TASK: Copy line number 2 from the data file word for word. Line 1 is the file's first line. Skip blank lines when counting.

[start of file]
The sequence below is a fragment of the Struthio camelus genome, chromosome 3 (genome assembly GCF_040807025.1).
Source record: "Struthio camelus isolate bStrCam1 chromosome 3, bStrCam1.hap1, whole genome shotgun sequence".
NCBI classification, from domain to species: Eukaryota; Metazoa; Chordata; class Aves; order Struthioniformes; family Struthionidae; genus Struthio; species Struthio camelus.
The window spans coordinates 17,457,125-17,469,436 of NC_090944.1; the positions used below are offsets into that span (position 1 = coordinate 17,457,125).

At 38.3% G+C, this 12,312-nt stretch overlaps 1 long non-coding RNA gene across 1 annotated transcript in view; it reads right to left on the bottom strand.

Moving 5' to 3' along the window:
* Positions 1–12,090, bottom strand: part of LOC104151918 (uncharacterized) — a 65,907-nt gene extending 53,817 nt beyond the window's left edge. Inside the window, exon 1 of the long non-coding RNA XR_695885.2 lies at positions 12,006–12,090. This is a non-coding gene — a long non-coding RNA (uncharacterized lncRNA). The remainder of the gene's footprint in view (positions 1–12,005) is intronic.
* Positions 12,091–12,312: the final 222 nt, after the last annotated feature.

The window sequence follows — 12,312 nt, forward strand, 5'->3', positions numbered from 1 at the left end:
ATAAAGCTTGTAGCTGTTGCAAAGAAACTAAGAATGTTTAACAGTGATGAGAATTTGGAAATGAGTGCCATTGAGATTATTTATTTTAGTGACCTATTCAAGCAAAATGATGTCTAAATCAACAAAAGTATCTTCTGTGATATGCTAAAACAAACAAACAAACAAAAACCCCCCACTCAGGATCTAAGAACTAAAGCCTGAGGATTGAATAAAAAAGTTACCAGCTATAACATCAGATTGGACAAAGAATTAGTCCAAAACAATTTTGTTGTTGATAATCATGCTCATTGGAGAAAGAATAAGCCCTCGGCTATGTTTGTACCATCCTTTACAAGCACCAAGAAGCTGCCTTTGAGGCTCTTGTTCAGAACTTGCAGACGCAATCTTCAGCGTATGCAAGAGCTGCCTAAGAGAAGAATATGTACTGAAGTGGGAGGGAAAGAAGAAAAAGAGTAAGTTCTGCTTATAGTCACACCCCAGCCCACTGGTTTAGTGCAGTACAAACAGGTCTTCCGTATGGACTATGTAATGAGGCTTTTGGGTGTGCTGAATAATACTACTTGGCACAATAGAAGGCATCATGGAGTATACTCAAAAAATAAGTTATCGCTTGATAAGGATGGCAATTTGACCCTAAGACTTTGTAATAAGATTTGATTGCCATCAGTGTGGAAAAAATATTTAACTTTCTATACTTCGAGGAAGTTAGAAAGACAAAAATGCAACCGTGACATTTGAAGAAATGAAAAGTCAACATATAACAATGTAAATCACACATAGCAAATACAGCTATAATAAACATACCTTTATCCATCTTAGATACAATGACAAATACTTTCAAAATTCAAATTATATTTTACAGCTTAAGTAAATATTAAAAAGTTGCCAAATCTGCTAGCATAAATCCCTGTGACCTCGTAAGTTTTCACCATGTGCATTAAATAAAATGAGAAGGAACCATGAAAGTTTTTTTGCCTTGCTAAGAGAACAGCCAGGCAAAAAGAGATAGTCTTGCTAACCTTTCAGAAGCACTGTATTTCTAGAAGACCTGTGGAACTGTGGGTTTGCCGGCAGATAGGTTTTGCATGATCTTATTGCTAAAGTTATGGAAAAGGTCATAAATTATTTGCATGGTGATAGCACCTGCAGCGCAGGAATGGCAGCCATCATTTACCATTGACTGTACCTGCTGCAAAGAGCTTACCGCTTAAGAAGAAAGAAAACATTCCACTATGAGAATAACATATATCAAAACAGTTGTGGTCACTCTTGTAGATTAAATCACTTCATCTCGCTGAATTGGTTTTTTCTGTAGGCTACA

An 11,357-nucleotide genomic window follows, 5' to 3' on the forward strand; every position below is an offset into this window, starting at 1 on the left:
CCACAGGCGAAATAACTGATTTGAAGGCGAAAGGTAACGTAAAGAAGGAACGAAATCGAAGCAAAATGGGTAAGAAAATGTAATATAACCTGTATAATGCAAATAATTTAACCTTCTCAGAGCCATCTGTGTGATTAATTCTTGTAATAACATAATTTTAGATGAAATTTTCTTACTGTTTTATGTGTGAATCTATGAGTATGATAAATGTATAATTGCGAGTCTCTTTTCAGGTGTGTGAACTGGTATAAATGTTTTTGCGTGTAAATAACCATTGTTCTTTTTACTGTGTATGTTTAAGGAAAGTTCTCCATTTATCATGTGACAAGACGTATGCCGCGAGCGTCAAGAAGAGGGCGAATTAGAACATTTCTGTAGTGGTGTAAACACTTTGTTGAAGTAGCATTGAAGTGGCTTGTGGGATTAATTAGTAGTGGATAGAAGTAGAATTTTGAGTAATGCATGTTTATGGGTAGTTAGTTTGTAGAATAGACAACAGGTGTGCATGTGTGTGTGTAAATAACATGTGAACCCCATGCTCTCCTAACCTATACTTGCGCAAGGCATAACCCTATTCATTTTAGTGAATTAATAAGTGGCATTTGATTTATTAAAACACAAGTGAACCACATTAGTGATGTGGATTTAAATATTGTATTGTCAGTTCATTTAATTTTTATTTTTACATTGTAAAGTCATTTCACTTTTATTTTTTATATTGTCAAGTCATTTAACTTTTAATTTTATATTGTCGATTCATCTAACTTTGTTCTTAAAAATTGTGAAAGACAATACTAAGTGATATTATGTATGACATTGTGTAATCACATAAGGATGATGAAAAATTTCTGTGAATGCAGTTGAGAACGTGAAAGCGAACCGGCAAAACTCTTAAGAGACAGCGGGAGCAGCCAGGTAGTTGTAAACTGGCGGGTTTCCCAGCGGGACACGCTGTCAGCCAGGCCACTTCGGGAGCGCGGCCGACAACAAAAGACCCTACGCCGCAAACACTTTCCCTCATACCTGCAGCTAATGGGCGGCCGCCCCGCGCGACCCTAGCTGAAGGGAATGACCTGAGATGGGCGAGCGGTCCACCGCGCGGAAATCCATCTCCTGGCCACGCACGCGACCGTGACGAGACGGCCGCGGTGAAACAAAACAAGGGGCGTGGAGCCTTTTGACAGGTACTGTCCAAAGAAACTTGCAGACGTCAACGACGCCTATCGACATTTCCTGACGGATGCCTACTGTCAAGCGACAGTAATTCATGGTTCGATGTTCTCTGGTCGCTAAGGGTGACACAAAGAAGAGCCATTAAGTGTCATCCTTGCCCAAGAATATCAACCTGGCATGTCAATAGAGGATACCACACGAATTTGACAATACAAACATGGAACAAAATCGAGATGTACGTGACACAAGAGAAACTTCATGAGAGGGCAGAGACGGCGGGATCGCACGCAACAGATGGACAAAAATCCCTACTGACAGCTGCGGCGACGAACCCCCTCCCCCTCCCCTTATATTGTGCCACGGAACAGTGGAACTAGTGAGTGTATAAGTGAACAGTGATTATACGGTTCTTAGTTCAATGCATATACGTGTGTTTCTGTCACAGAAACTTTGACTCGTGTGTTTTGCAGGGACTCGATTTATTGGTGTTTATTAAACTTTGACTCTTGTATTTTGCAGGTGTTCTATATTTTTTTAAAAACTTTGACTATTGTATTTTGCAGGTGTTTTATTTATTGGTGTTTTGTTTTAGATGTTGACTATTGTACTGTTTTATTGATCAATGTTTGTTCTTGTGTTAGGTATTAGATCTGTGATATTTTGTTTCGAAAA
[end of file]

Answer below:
Source record: "Struthio camelus isolate bStrCam1 chromosome 3, bStrCam1.hap1, whole genome shotgun sequence".